A. “During last period, on Wednesdays.”   
16. Q. How did church obligations relate to school obligations? 
A. “Church obligations should interfere with school attendance as little as possible.”  
17. Q. According to our dress code, what three items were girls forbidden to wear?
A. Girls could not wear slacks or dungarees nor come to school in curlers.  (Boys apparently could wear curlers.)     
18. Q. At OHS, what were “losers” allowed to do in the library?
A. They could identify found items as theirs and then claim them.  “Finders” had to schlep these things to the library.  
19. Q. In the school parking lots and roadways, what was the official speed limit?
A. It was 8 miles per hour, not 7 mph or 9 mph.  (How did we – or law enforcers – determine this?  Did your speedometer show an 8?) 
20. Q. What was the alarm sounded for an “alertness drill”?
A. It was five short rings on all school bells.  (We were to get out of our stained seats and exit the classroom when the second set sounded.)
21. Q. According to state law, of what offense was a person – other than an OHS student – guilty for entering the school building or loitering in the grounds?
A. Disorderly conduct.  No kidding.
22. Q. Concerning the Rules of Conduct, what rule was enforced primarily by Miss Kinkade?
A. Rule F“GUM CHEWING IS NOT PERMITTED IN THE SCHOOL.”  (This was the only rule displayed in all capital letters – obviously the most serious infraction imaginable "The idea!!".)
23. Q. The “Commercial Education” diploma was awarded to students who completed courses in typing, shorthand, and business math.  What kind of diploma did one get, then, for taking coursework in retailing?
A.  A diploma in “Distributive Education.”
24. Q. Were boys allowed to take Home Economics courses?
A. Yes. There were three choices.  They were titled: a) “Chef Course for Boys,” b) “A Man’s Contribution to the Family,” and c) “Personal Appearance.”  (Do you know anyone who took them?)
25. Q. What action was necessary for January graduation?
A. “Any senior who is planning to graduate in January should see Miss Kinkade at once.”  (“Hello, Miss Kinkade?  Sorry to bother you at home this late hour, but ….” )
26. Q. What official form did papers we submitted have to take?
A.      SUBJECT:                                                          NAME:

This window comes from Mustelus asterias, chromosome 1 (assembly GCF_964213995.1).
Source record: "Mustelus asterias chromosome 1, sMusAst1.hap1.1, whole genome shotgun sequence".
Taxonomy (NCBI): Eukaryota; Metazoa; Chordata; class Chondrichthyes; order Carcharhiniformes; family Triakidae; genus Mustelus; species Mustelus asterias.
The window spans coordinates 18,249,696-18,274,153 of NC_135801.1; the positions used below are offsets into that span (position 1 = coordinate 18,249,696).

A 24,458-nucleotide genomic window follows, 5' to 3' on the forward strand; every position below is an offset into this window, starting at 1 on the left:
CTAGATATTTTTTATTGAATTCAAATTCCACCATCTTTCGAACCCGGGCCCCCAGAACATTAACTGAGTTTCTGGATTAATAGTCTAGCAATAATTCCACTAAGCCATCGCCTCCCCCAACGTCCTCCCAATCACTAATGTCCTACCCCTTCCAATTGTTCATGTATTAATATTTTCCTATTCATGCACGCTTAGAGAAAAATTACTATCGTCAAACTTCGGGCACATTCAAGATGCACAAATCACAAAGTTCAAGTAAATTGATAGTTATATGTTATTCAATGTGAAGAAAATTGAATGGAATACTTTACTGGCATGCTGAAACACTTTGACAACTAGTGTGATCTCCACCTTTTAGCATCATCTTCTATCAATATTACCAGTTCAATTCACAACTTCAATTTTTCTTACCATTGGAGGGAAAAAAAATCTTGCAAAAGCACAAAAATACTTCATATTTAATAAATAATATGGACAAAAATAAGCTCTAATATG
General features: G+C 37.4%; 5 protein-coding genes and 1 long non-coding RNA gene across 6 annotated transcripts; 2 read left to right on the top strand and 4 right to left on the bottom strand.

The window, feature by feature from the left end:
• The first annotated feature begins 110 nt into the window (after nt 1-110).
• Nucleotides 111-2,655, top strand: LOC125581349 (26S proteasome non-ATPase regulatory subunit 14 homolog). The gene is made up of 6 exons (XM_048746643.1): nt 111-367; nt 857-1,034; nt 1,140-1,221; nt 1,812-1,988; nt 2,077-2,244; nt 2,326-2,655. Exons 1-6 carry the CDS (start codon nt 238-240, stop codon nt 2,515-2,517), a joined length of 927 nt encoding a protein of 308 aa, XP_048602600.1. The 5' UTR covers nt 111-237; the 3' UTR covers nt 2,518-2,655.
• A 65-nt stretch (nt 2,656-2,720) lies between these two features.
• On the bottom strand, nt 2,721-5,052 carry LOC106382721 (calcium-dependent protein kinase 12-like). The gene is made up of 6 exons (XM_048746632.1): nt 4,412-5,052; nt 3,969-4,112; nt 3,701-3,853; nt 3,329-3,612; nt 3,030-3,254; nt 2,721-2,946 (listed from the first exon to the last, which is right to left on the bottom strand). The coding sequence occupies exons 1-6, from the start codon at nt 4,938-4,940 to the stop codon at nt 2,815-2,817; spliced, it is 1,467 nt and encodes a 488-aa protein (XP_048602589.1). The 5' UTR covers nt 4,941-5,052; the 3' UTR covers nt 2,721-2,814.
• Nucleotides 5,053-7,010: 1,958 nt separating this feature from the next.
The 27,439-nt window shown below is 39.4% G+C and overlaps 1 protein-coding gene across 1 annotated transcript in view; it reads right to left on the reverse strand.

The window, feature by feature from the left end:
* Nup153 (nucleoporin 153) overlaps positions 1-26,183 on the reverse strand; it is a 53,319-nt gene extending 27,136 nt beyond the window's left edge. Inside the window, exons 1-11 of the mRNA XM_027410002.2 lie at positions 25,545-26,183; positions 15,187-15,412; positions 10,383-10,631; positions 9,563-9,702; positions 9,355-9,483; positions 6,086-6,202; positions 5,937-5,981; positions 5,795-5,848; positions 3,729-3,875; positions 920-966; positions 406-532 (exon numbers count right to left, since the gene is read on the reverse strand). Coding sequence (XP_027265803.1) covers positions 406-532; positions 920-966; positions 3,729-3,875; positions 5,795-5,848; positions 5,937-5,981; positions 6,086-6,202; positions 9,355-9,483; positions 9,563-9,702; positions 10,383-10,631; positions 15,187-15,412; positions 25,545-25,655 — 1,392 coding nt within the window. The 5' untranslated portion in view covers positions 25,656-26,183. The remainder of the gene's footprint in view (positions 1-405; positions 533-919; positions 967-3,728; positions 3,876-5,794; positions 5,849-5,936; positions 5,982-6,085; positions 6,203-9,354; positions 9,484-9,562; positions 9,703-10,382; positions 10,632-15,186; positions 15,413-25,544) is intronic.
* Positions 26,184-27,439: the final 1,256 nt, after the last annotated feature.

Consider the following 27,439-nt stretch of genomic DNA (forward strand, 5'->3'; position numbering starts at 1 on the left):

PERIOD:                                                           DATE:      
27. Q. The Guidance Department served five functions.  The fifth one had nothing to do with school.  What was it?
A. “The Guidance Department serves as an official agency under Selective Service.  It registers and advises students when they reach their 18th birthday.”   (What advice did you get?  Victor Leccese told me to run for it.) 
28. Q. For the Honor Day Awards held each May, what did the Oceanside National Bank give to the outstanding student in Social Science and Business subjects?
A. Five bucks apiece held in a “thrift account.”   
29. Q. What special prize went to the Valedictorian?
A. A one year’s subscription to Reader’s Digest.
30. Q. What was the AAA Trophy?
A. The American Automobile Association of New York gave this award “to the best senior driver.”  (Does anybody know who determined this and upon what basis?  What did this trophy look like?  Why did they stop awarding it in 1959?)  
31. Q. At what time did the Mother-Daughter Teas begin?
A. 3:30 p.m.  Each year.
32. Q. When were our senior portraits taken for the yearbook?
A. From September 21 to October 4, 1959.  No wonder we looked so young. 
33. Q. If a teacher caught you cheating, in whose hands did your fate lie?
A. Those of Murdoch Cunningham “who will have an interview with the student and decide what the outcome will be.”  There is no mention of any appeal or other due process.
34. Q. How many times was the musical South Pacific scheduled but not performed at OHS?
A. At least twice.  The play was announced in the 1958-59 Handbook, but instead, we put on Paint Your Wagon and again in the 1959-60 Handbook, but we put on Bells Are Ringing.   (Was South Pacific ever performed at OHS?)
35. Q. Faculty members were provided with lounges for when they had free time.  What restriction applied to the use of the faculty lounges?
A. There were two separate faculty lounges, one only for women near the gymnasium and one only for men clear on the other side of the building by the auditorium.  It is unclear whose virtue was thus protected. 


* * * * * * * * * * * * * * * * * * * * * * * * * *

Use your BACK button to return
to wherever you were.


TO 1960Sailors HOME PAGE



Copyright © 2000-2007 by Howard B. Levy and 1960 Sailors Association Inc.  All rights reserved.